3. Maresi –  Maria Turtschaninoff 

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When I read this book, I loved reading about the simple lives of the women in the Red Abbey. I imagine that this came would be less action-packed than my previous two choices, and instead would be a chilled out simulation game. We would play the role of a new arrival, learning the ropes around the Abbey, helping with chores and tasks, with the harvest and learning new skills. Then, we would become a novice and even a sister. Maybe this sort of game isn’t everyone’s cup of tea, it might sound a bit boring to some, but I grew up playing Sims and the Red Abbey sounded great to me, so I would love it!

4. Red Rising – Pierce Brown

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There is so much to this world that I would love a chance to really be a part of it. Maybe we could be young Golds at the Institute, or a rebel infiltrator like Darrow, leading warships in space.

5. A Song of Ice and Fire – George RR Martin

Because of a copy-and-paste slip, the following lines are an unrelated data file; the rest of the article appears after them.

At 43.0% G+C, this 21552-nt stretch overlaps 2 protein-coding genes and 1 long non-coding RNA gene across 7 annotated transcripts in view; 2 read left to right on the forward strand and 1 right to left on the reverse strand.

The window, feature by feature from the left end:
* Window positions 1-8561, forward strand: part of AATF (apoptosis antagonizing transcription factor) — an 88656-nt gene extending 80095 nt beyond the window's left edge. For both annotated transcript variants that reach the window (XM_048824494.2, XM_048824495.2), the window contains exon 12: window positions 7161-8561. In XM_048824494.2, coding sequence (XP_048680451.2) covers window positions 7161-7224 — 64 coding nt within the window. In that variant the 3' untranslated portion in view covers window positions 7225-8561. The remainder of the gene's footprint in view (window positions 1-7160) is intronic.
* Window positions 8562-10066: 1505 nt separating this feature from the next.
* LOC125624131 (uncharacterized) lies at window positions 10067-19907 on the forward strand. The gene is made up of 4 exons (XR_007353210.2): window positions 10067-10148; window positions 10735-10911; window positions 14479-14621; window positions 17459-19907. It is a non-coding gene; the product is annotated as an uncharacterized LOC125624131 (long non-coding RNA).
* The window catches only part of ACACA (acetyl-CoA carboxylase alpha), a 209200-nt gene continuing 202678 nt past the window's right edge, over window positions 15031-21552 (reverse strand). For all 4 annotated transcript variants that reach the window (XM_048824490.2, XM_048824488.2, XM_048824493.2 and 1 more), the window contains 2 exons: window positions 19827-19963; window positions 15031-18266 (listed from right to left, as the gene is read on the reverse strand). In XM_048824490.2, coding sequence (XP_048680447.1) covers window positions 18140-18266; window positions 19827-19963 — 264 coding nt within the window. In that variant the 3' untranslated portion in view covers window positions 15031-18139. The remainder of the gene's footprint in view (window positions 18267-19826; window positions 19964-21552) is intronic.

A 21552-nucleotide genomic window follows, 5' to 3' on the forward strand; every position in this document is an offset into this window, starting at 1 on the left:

A Game of Thrones

Okay, this is a bit of a cop-out, because I actually played a ASOIAF game once on my phone but didn’t get very far because my phone was too crappy to handle it. The graphics were so great, and you got to decide what house you were in, whether you were rich or poor, and make different choices along the way. The world in these books is so diverse that it really would need to be a story that you craft yourself, whether you want to be leading an army into battle like Jaime or Robb Stark, a schemer like Littlefinger, royalty like Cersei or just someone trying to get by like Sansa.

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T5W: Favourite Angsty Romances